How to Express Milk From A Dog ( Follow The Steps Closely)

Sometimes, even with the best mom, you'll need to express milk for her puppies.

When it comes to breeding, we often don’t think about
everything that we may be faced with.

Even breeders with decades of experience are thrown for a loop from time to time when a bitch will present them with a new challenge or problem. One problem that we often see is feeding problems and many breeders learn very early how to express milk from a dog.

Today, we are going to go over why you may need to express
milk from a dog as well as how to express milk.

Why Breeders Need to Express Milk from a Dog

Expressing milk from your dog isn’t always a regular thing
that you will do. It can be quite common for you to go litter after litter without having to express milk, however, there are occasions when it can be something you do frequently.

Reasons that a breeder will express milk are:

A fading puppy needs colostrum and you may need to express milk to provide him with it.

Feeding a Sick or Weak Puppy

Some puppies have a difficult time thriving for various reasons, including a poor sucking reflex. While you can purchase puppy formula, when puppies are first born, they need colostrum to help build antibodies and strength. If a puppy isn’t nursing, it is important to tube feed the colostrum, which means you will need to express it from the lactating dam.

Increasing Supply 

There are instances where the dam may not be producing enough milk. Expressing milk between feedings can help increase supply because the dog’s body indicates that there is more demand.

Reducing Engorgement

Sometimes, mom will produce more milk than she needs for her puppies and her teats may become engorged. This can lead to complications such as mastitis so it is good to express the milk to reduce engorgement and other complications.

Treating Mastitis

When a dog develops mastitis, many vets will recommend that you express the milk to help with healing. This will also keep them from being engorged. If you express the milk from a teat affected by mastitis, be sure to throw away the milk.

There can be other reasons to. I like to express a small
amount every day to make sure that there is no sign of mastitis occurring or other complications. However, I never take off a full feeding of milk unless it is going to be used.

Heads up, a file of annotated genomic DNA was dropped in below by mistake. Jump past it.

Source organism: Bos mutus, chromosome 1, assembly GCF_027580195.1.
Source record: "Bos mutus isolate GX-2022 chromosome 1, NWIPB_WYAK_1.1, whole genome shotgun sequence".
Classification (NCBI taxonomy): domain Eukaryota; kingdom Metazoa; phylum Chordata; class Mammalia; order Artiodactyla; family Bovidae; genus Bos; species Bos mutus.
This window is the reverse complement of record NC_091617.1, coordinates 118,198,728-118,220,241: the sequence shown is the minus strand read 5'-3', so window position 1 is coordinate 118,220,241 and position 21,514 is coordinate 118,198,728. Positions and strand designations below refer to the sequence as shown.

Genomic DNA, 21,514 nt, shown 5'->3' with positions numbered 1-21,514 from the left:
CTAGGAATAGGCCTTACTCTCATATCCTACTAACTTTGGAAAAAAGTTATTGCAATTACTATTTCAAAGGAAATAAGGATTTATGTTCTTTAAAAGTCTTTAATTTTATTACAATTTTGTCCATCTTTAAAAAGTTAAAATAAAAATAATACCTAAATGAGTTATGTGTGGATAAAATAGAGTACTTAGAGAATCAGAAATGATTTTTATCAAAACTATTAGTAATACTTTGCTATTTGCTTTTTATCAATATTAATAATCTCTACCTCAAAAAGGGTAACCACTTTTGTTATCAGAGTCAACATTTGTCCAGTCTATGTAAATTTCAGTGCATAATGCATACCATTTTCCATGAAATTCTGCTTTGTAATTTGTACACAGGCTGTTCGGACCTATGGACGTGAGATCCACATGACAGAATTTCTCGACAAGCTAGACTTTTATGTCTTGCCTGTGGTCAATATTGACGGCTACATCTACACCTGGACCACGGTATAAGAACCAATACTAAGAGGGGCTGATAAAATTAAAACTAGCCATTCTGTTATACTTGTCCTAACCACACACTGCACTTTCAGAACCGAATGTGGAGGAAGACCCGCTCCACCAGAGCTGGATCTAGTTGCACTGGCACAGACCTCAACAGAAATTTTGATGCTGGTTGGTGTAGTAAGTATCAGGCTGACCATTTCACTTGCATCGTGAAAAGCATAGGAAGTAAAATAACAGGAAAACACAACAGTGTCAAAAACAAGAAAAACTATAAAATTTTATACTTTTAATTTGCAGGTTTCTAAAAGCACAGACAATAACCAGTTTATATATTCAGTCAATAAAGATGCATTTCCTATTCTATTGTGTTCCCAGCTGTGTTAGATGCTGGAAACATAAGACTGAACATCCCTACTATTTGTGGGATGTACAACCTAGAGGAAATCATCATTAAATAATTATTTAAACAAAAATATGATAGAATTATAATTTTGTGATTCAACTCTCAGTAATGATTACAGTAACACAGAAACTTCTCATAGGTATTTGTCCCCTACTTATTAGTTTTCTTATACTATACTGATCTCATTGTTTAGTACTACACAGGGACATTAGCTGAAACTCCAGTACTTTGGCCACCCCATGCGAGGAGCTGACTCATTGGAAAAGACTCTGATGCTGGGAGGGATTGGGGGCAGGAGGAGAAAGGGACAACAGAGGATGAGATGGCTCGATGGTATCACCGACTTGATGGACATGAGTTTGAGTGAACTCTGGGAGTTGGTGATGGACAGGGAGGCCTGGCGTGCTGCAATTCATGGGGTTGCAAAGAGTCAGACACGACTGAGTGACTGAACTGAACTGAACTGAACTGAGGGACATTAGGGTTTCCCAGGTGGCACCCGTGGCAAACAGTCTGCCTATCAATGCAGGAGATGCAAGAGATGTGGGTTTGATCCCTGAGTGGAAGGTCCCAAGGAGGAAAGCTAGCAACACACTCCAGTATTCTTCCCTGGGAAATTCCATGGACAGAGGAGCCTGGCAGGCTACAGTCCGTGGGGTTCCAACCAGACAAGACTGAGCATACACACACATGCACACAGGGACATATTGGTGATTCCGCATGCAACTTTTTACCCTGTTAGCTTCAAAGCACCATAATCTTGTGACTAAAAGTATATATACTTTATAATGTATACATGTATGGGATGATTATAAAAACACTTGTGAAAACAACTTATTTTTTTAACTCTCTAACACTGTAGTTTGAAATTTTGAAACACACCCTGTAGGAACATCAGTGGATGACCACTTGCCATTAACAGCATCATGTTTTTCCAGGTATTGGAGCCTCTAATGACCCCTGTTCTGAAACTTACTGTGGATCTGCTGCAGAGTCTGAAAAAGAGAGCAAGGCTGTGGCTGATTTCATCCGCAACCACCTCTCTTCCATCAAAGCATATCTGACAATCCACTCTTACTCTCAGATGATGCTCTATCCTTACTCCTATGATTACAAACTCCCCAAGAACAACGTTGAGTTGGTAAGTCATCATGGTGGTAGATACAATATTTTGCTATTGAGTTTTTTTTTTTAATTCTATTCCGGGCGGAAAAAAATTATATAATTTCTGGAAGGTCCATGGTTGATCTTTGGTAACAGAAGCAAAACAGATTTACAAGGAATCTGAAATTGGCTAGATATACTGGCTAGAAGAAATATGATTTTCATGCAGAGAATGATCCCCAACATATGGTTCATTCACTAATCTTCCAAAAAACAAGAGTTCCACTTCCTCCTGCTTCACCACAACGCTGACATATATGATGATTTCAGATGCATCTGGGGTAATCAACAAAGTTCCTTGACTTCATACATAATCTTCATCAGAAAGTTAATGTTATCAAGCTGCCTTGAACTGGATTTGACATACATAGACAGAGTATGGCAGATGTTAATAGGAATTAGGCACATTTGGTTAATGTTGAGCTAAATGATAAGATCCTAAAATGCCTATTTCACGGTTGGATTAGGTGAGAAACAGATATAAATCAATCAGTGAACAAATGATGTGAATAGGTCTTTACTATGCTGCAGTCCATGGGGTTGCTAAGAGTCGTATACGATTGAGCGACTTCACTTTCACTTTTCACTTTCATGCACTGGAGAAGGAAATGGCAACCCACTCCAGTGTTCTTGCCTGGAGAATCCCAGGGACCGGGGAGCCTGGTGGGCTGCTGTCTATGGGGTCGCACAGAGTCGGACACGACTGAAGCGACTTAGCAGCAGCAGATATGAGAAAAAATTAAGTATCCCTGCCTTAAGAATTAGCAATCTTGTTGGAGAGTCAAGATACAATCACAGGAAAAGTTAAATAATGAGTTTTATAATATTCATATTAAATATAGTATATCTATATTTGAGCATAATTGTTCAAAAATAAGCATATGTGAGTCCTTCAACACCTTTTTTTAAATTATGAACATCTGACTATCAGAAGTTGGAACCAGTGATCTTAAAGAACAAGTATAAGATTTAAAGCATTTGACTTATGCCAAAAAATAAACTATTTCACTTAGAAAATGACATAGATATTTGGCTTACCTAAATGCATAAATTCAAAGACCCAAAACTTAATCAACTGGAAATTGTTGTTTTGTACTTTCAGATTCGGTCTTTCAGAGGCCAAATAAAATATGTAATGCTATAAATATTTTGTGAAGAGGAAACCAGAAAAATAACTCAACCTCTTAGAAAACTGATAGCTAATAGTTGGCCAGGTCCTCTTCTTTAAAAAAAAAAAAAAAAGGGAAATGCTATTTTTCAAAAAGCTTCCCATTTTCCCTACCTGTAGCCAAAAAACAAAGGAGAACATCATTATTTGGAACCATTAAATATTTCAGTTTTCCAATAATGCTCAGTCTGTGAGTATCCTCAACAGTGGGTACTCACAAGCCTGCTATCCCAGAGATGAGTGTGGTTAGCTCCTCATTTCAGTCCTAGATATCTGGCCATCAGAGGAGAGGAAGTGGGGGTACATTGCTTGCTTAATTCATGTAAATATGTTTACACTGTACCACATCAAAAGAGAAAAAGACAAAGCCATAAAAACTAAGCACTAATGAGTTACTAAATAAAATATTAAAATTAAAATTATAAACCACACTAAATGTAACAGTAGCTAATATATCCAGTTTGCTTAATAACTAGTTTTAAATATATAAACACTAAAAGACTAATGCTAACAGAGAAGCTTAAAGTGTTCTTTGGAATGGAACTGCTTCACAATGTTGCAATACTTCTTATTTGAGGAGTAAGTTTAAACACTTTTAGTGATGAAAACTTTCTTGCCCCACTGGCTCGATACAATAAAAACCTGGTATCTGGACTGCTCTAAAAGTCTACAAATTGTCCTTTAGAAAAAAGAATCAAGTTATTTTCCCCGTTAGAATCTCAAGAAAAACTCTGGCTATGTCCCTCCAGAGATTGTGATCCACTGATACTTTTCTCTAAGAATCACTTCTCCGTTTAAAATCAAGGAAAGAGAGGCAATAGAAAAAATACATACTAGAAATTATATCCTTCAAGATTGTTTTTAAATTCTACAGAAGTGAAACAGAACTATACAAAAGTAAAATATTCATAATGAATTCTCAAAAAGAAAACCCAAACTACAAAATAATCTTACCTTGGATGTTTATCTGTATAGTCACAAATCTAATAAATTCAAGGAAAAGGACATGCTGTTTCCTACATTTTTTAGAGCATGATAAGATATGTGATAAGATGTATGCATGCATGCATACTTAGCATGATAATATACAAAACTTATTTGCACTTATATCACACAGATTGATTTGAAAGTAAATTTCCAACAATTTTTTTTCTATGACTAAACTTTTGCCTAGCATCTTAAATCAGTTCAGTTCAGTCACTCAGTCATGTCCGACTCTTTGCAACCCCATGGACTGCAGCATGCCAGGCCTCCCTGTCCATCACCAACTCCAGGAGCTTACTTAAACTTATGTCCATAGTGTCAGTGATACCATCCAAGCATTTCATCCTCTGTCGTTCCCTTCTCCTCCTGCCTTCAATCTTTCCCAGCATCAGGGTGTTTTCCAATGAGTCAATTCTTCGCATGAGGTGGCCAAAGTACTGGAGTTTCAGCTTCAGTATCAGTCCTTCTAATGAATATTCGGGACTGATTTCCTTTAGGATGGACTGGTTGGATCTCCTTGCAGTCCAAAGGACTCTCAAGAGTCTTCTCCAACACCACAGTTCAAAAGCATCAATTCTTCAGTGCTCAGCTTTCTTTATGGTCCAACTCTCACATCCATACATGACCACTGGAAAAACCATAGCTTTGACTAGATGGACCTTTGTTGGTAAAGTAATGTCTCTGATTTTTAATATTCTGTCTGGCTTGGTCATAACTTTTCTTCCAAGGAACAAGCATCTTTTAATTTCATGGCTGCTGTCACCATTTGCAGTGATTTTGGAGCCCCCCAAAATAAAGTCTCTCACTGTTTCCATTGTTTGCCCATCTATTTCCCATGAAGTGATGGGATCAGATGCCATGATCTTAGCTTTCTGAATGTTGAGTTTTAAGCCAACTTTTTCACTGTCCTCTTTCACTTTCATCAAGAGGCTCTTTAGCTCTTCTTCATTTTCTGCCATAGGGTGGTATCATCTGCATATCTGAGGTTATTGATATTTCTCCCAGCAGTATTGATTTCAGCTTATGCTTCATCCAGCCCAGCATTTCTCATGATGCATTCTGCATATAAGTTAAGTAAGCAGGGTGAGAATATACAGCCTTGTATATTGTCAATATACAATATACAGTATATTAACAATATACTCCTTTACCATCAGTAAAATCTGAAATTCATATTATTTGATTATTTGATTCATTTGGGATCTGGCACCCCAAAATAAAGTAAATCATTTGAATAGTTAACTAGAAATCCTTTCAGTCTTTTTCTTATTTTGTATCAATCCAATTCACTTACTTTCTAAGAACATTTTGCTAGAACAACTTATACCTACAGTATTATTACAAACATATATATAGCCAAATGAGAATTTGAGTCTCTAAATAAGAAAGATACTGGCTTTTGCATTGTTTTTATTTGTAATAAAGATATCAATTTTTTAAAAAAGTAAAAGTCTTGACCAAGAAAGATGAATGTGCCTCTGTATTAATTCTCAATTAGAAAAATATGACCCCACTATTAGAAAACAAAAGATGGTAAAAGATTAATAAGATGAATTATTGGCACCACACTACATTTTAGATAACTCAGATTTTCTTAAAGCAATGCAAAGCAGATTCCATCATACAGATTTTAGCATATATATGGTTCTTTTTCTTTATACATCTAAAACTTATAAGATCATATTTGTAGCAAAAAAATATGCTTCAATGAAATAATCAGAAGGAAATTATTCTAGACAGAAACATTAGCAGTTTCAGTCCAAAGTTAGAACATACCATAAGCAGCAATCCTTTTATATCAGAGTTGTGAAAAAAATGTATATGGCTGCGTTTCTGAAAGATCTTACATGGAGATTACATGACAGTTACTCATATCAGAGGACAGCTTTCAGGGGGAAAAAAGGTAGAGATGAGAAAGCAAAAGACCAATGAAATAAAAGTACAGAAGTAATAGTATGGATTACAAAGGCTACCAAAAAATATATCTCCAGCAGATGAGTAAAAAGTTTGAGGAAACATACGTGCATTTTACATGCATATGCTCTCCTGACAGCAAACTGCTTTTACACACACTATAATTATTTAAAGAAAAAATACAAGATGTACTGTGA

What You Need to Express Milk from a Dog

Now that you know the reasons why, it’s time to move on to
actually expressing the milk. When it comes to actually expressing, you don’t really need a large number of supplies to express the milk.

If you are going to throw the milk away, you can simply express right into a towel. However, if you are planning on using the milk, you will need a few extra items.

Materials that I recommend everyone use are:

Latex Gloves 

latex gloves for expressing milk

Not everyone agrees but I always wear latex gloves when I am expressing. First, if the dog has an infection, you do not want to cross contaminate anything or put yourself at risk for an infection. The gloves are there for safety. Secondly, if you are collecting the milk for drinking, you want to minimize the chance of bacteria getting in the milk.


Have a few, clean clothes available. These will be used for cleaning up the teat as well as for helping with encouraging the letdown.

Collection Bowl 


This can be a bottle or any type of plastic container that is easy to hold. I like to use medicine cups so it will also show me the cc’s that I am collecting.

And that is it. Obviously, if you are feeding puppies, you
will want feeding tubes or bottles for the milk but that is not the materials you need to get the milk from mom.

How to Express Milk from a Dog

So, you’ve gathered up your materials, you know that you
need to express but at this point, you may not be sure how to express.

Believe it or not, expressing milk from a dog can be very easy. In fact, some dogs produce so much milk that simply lifting the teat can cause milk to be expressed.

However, let’s go over how to express milk from your lactating
dam. At the end of this article, there is a video, which will give you a better view of how to express.

Step #1 :Place the Dog in a 

Comfortable Position

First, you will want to place your dog in a comfortable position
and in an area where she is relaxed. Usually, you get the best collection when the dog is lying on her side, however, some dogs express better if they are standing.

I find that having them lay on their back or sit produces
less milk or makes it more difficult to work with the dog and get it into the collection cup. Also, depending on the dog, you may need someone with you to help keep her calm and relaxed, especially if the teat is painful from mastitis.

Make sure that the area is relaxing for her and try to keep her
in a clean area. Whelping areas should be clean to prevent infection so that is often a great place to express milk. However, if you don’t want the puppies getting in the way, do the collection outside of the whelping box.

Step #2 :Clean the Teats

This goes back to preventing infection and cross contamination,